"Hear this dream that I have dreamed: Behold we were binding sheaves in the field and behold my sheaf arose and stood upright. And behold your sheaves gathered around it and bowed down to my sheaf....Behold, I have dreamed another dream. Behold the sun, the moon, and eleven stars were bowing down to me..." Genesis 37:6-9.

During his days as a slave in Potiphar's house and later as a prisoner, I wonder if Joseph ever thought back to those dreams and wondered — What was that about? His situation couldn't have been farther from what his dream predicted.

However, there was action toward the fulfillment of those dreams all through that time. The psalm-writer alludes to what was happening behind the scenes. God was testing Joseph.

It's interesting that the psalmist doesn't say that circumstances tested Joseph, or Potiphar and the jailer tested Joseph but "the word of the Lord tested him," telling us that these circumstances had God's knowledge and permission. They issued as "the word of the Lord," that same creative force that brought the worlds into being (John 1:1-3).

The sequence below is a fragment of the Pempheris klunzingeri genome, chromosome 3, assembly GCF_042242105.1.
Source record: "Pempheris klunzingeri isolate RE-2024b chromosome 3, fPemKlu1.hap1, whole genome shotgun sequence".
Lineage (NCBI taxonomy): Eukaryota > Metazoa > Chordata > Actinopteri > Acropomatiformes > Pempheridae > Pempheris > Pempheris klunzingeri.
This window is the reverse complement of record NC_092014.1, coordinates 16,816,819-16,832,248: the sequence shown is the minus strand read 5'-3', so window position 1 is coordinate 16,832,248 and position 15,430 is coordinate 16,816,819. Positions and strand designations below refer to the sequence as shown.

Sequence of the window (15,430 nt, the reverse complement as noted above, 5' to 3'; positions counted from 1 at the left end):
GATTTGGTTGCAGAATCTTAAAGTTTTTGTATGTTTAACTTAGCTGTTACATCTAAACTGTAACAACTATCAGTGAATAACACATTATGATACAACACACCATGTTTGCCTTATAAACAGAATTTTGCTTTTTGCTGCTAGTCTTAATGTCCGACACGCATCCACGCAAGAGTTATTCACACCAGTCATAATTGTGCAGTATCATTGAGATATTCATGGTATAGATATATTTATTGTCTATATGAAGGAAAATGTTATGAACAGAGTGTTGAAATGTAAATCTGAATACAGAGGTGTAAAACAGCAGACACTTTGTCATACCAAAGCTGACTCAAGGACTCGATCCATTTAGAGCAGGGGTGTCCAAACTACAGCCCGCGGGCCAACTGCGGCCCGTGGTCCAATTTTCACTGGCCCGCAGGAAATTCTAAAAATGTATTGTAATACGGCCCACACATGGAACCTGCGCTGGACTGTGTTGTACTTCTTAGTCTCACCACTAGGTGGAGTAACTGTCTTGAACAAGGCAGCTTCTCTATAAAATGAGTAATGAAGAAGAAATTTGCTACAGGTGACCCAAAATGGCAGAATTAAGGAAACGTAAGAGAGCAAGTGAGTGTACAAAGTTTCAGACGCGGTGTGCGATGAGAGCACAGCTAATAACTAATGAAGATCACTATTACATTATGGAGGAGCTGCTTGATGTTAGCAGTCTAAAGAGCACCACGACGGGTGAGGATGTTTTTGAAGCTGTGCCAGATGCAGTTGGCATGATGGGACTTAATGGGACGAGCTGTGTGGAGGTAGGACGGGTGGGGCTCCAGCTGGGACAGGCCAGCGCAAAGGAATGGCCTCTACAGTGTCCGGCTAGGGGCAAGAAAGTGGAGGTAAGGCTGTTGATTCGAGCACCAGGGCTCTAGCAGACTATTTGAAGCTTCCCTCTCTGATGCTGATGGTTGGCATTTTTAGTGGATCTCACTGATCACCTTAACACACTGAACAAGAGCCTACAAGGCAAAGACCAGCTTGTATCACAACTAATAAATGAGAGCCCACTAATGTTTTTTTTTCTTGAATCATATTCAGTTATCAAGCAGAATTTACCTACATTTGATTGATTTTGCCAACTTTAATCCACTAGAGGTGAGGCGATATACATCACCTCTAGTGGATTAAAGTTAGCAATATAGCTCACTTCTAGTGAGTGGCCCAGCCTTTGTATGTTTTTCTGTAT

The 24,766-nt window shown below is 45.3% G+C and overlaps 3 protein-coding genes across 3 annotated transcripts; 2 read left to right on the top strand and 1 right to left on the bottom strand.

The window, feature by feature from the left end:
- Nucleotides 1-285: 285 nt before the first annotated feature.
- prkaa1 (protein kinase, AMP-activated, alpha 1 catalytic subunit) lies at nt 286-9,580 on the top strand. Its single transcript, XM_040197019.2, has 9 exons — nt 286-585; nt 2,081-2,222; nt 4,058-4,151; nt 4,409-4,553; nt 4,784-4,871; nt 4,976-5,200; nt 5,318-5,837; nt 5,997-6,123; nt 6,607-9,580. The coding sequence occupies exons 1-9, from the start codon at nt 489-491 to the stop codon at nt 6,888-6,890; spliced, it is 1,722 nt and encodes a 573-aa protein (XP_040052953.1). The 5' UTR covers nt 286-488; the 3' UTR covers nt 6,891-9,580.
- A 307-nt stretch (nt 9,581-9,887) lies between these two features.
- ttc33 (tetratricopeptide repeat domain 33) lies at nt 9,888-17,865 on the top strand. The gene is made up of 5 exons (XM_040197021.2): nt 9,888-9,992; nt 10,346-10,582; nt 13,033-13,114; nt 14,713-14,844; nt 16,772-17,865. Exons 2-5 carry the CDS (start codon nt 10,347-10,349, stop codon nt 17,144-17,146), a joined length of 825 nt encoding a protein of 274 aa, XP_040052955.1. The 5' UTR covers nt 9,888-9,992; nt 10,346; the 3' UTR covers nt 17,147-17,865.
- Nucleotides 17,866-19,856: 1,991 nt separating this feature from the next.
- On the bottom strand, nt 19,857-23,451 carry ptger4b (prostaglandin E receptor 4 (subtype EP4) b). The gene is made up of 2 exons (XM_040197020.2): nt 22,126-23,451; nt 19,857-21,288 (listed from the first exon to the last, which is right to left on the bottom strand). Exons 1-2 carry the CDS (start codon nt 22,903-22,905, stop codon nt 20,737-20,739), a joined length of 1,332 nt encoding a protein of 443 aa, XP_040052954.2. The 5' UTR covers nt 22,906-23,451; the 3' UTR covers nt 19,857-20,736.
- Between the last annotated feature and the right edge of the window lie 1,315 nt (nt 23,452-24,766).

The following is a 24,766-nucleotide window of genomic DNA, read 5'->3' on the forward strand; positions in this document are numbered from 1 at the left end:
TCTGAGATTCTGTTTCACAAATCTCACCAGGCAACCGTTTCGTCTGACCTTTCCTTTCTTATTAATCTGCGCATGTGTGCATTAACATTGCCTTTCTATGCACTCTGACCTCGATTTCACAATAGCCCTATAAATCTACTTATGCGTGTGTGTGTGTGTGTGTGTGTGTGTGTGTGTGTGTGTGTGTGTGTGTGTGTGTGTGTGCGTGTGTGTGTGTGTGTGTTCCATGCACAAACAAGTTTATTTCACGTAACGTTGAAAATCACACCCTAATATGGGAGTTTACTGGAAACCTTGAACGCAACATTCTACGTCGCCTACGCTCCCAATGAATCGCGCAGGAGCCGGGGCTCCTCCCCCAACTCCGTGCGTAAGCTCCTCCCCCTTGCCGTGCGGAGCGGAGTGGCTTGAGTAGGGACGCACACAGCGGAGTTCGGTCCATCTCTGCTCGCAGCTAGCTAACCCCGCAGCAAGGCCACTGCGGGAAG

Joseph's response to this testing was positive. With faithful dependability he passed every test. Then on one day that began like every other, the test was over (Psalm 105:20-22). And of course, when his brothers came from Canaan seeking food, the fulfillment of his dreams came true in living color before his eyes.

Your current situation may also be far from what you feel God has promised you for your future. Viewing the unpleasant, difficult, and unfair things in your life as God's tests may help you gain courage, inspiration and the hope to keep going.

Joseph's story shows too, how completely and radically God can turn things around in a short while once the test is over. So don't be fooled or disheartened by appearances.

PRAYER: Dear God, thank You for this glimpse behind the scenes of the way You work in human lives. Please help me to pass the tests You bring my way today. Amen.


MORE: The test of waiting

You may find my article "In the Waiting Room" helpful if your test is waiting...and waiting... and waiting some more